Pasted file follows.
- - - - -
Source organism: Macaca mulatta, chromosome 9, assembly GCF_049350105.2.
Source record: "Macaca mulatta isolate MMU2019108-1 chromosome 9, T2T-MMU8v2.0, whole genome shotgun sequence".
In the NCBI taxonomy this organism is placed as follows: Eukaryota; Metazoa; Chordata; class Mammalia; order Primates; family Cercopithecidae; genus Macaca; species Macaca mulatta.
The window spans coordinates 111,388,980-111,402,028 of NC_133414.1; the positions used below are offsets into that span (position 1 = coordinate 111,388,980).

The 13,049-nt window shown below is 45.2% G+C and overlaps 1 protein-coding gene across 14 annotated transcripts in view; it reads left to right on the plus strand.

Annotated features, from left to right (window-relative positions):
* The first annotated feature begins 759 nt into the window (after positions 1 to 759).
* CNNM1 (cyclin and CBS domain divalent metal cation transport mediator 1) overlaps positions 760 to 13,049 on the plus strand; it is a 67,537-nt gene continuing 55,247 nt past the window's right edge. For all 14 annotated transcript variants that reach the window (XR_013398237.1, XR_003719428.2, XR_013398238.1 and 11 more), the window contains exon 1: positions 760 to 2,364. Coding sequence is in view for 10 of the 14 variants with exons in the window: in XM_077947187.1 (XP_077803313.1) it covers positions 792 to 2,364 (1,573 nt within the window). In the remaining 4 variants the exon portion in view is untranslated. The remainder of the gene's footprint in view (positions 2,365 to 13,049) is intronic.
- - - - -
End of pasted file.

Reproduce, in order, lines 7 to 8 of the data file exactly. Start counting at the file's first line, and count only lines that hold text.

* The first annotated feature begins 759 nt into the window (after positions 1 to 759).
* CNNM1 (cyclin and CBS domain divalent metal cation transport mediator 1) overlaps positions 760 to 13,049 on the plus strand; it is a 67,537-nt gene continuing 55,247 nt past the window's right edge. For all 14 annotated transcript variants that reach the window (XR_013398237.1, XR_003719428.2, XR_013398238.1 and 11 more), the window contains exon 1: positions 760 to 2,364. Coding sequence is in view for 10 of the 14 variants with exons in the window: in XM_077947187.1 (XP_077803313.1) it covers positions 792 to 2,364 (1,573 nt within the window). In the remaining 4 variants the exon portion in view is untranslated. The remainder of the gene's footprint in view (positions 2,365 to 13,049) is intronic.